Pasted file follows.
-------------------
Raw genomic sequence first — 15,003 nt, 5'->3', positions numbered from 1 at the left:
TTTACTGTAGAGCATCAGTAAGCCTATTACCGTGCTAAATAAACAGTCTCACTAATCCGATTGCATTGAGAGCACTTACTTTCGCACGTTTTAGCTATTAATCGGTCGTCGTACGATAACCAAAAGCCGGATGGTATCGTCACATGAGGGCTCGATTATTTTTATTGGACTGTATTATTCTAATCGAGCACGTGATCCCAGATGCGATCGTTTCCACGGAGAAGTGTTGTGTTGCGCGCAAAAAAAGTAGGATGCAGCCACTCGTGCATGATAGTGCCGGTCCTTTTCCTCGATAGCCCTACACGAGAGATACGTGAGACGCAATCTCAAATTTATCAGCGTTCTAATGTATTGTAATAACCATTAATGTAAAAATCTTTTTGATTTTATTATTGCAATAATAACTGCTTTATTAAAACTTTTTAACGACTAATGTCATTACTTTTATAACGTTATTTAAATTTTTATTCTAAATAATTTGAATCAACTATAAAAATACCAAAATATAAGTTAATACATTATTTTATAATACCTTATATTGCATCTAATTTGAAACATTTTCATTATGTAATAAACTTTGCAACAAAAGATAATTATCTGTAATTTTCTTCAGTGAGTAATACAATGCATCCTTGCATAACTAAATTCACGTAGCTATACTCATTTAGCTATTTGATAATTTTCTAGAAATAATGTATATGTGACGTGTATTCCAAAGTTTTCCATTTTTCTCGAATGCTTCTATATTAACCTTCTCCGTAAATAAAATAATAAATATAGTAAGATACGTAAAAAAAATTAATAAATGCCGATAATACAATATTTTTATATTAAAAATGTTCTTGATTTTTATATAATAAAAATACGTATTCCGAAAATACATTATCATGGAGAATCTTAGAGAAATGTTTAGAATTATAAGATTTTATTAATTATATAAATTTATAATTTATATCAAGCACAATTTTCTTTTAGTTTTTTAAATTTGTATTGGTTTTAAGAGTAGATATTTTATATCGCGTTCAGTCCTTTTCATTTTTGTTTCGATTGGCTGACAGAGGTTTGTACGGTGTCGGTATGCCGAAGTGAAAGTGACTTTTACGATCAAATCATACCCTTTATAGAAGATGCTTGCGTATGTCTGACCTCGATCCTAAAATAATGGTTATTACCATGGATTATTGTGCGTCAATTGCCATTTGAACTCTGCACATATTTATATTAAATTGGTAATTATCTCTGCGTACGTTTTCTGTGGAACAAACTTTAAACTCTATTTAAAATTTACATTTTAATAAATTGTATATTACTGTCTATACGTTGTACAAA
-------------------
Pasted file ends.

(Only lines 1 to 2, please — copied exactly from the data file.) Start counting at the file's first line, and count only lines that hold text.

Raw genomic sequence first — 15,003 nt, 5'->3', positions numbered from 1 at the left:
TTTACTGTAGAGCATCAGTAAGCCTATTACCGTGCTAAATAAACAGTCTCACTAATCCGATTGCATTGAGAGCACTTACTTTCGCACGTTTTAGCTATTAATCGGTCGTCGTACGATAACCAAAAGCCGGATGGTATCGTCACATGAGGGCTCGATTATTTTTATTGGACTGTATTATTCTAATCGAGCACGTGATCCCAGATGCGATCGTTTCCACGGAGAAGTGTTGTGTTGCGCGCAAAAAAAGTAGGATGCAGCCACTCGTGCATGATAGTGCCGGTCCTTTTCCTCGATAGCCCTACACGAGAGATACGTGAGACGCAATCTCAAATTTATCAGCGTTCTAATGTATTGTAATAACCATTAATGTAAAAATCTTTTTGATTTTATTATTGCAATAATAACTGCTTTATTAAAACTTTTTAACGACTAATGTCATTACTTTTATAACGTTATTTAAATTTTTATTCTAAATAATTTGAATCAACTATAAAAATACCAAAATATAAGTTAATACATTATTTTATAATACCTTATATTGCATCTAATTTGAAACATTTTCATTATGTAATAAACTTTGCAACAAAAGATAATTATCTGTAATTTTCTTCAGTGAGTAATACAATGCATCCTTGCATAACTAAATTCACGTAGCTATACTCATTTAGCTATTTGATAATTTTCTAGAAATAATGTATATGTGACGTGTATTCCAAAGTTTTCCATTTTTCTCGAATGCTTCTATATTAACCTTCTCCGTAAATAAAATAATAAATATAGTAAGATACGTAAAAAAAATTAATAAATGCCGATAATACAATATTTTTATATTAAAAATGTTCTTGATTTTTATATAATAAAAATACGTATTCCGAAAATACATTATCATGGAGAATCTTAGAGAAATGTTTAGAATTATAAGATTTTATTAATTATATAAATTTATAATTTATATCAAGCACAATTTTCTTTTAGTTTTTTAAATTTGTATTGGTTTTAAGAGTAGATATTTTATATCGCGTTCAGTCCTTTTCATTTTTGTTTCGATTGGCTGACAGAGGTTTGTACGGTGTCGGTATGCCGAAGTGAAAGTGACTTTTACGATCAAATCATACCCTTTATAGAAGATGCTTGCGTATGTCTGACCTCGATCCTAAAATAATGGTTATTACCATGGATTATTGTGCGTCAATTGCCATTTGAACTCTGCACATATTTATATTAAATTGGTAATTATCTCTGCGTACGTTTTCTGTGGAACAAACTTTAAACTCTATTTAAAATTTACATTTTAATAAATTGTATATTACTGTCTATACGTTGTACAAA